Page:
Work designing the Wilmette Institute’s two certificate programs is nearly finished. The Universal House of Justice does not want any academic degrees in Bahá’í Studies created at this time, but certificates are not degrees and have no rigid academic definition (a certificate is a series of courses on a subject at either the undergraduate or graduate level; there is no minimum or maximum number of courses required). Our certificate in “Bahá’í History, Texts, and Tenets” will require six courses; the “Social Transformation” certificate will start with four. The Distance Education Accrediting Commission will accredit certificate programs, which will allow us to offer the courses individually for credit as well. Over time, electives can be added, allowing us to offer even more courses for credit, which we hope to market to undergraduates who want to change the world.
We have also started offering our certificate courses for credit through the Graduate Theological Union (GTU) of Berkeley, California, which must review the syllabus of each course and the credentials of its faculty before approving the course and offering it on their Moodle learning management system to their students (and any students the Wilmette Institute adds to the course). Last spring we offered “Anti-Black Racism in the U.S. and Building a Unified Society” and one GTU student took it. An atheist, he greatly enjoyed the course and acquired a changed understanding of the power of religion to make the world a better place. In the fall of 2021 we offered one course, “Introduction to the Bahá’í Faith,” and it had two students.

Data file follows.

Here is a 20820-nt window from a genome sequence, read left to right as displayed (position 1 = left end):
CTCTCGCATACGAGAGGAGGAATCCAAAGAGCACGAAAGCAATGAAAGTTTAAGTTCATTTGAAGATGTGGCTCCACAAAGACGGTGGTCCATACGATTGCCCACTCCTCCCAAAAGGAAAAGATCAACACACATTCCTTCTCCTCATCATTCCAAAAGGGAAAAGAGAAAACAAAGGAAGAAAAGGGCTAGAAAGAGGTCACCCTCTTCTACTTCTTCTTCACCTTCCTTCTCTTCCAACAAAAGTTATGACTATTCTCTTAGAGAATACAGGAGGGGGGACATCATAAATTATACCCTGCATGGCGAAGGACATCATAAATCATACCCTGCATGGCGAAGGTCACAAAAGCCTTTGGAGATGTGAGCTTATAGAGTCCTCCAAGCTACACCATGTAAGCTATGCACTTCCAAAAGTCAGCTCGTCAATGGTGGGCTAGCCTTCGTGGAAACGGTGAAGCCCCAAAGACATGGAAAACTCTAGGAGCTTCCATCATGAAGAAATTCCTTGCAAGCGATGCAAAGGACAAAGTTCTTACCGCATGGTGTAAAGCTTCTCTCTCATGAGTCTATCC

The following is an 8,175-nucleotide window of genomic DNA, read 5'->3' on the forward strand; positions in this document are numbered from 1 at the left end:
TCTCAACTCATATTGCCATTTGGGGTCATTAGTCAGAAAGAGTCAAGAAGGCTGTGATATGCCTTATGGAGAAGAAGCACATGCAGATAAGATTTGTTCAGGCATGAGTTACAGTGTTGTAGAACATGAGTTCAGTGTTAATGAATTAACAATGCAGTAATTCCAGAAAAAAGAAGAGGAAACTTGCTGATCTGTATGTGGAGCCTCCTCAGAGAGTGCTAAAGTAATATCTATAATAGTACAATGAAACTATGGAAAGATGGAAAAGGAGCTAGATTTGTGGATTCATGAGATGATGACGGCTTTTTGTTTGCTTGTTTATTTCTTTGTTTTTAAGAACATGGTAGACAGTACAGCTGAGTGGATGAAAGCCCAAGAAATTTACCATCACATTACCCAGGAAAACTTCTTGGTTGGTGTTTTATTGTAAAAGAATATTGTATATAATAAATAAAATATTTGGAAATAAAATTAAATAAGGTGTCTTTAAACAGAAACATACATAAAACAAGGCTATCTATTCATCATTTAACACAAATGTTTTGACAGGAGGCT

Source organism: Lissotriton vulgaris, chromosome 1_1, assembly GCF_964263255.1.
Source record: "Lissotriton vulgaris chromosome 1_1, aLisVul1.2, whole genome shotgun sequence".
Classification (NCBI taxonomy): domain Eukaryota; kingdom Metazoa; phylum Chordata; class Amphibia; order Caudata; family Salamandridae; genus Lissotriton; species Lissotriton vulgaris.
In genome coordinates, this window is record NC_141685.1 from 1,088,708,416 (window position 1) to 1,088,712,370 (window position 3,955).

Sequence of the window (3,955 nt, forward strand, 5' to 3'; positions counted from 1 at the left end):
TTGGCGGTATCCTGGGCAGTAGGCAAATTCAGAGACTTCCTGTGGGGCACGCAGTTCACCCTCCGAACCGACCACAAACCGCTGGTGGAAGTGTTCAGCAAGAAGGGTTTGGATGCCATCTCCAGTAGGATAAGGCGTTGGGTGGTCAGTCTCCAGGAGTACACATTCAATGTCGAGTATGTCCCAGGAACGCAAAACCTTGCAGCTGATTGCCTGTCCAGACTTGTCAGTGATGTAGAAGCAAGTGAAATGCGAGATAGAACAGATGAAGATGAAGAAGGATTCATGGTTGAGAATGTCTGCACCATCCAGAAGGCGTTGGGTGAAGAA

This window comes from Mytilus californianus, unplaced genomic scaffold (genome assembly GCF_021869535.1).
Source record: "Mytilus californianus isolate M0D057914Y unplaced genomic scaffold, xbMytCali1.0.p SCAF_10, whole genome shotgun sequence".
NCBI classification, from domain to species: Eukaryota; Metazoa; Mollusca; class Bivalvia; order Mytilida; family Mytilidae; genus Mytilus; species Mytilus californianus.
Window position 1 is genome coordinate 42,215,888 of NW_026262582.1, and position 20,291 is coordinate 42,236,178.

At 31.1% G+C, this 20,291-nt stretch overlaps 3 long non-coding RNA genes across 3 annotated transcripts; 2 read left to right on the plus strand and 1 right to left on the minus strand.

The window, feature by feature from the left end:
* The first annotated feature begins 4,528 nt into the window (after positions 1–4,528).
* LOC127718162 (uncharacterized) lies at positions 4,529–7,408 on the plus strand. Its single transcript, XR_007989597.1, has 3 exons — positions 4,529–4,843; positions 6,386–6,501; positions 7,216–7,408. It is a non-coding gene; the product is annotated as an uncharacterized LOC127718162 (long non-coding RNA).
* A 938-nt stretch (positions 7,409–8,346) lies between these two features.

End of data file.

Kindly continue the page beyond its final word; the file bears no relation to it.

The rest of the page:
The spring 2022 semester has just started and the Wilmette Institute is offering three courses for credit: “Introduction to Bahá’í Scripture: The Writings of Bahá’u’lláh” with three students, “Bahá’í Theology” with two students, and “Reconstructing Blackness: Anti-Racism and Unity in the U.S.” with four students. Two students at GTU, one of whom is a Bahá’í, are included in the count. The other students include a Bahá’í completing a master’s degree in religious studies at the United Theological Seminary of the Twin Cities, with whom the Wilmette Institute has an agreement; a Bahá’í in a master’s program at McCormick Theological Seminary in Chicago, with which the Wilmette Institute is developing an agreement; a Bahá’í undergraduate at Empire State College in New York, who can get credit from the college via the life experience option; and a Bahá’í who wants to take the “Reconstructing Blackness” course in order to study the subject deeply. The Institute is already planning three more courses for the fall of 2022. By routing Bahá’ís who want credit through the GTU courses, we increase their size, gain experience, and expand the awareness of GTU students of our offerings.
All this work has been possible because the Wilmette Institute has seen an increase in its staffing levels. Its three full time positions—Director, Associate Director, and Registrar—were augmented when Justin Scoggin began to work as a contractor to help raise course quality and improve faculty training. Justin is now half time and has the title of Chief Academic Officer, the very important position in any institute of higher education that maintains and improves course quality. Justin has overseen the creation of a new system for measuring and increasing student engagement in our courses. By activating the “activity completion” tracker in our Moodle learning management platform we can measure whether students have completed certain selected activities in a particular course that are representative of the whole, and use that to award a certificate of completion.
It was also announced at the faculty meeting on January 29 that Candace Hill, who has assisted faculty in setting up their online courses for over ten years, will be retiring later this year. The Institute is in the process of enumerating its various needs in order to create one or more new positions that will involve course setup and tracking accreditation requirements.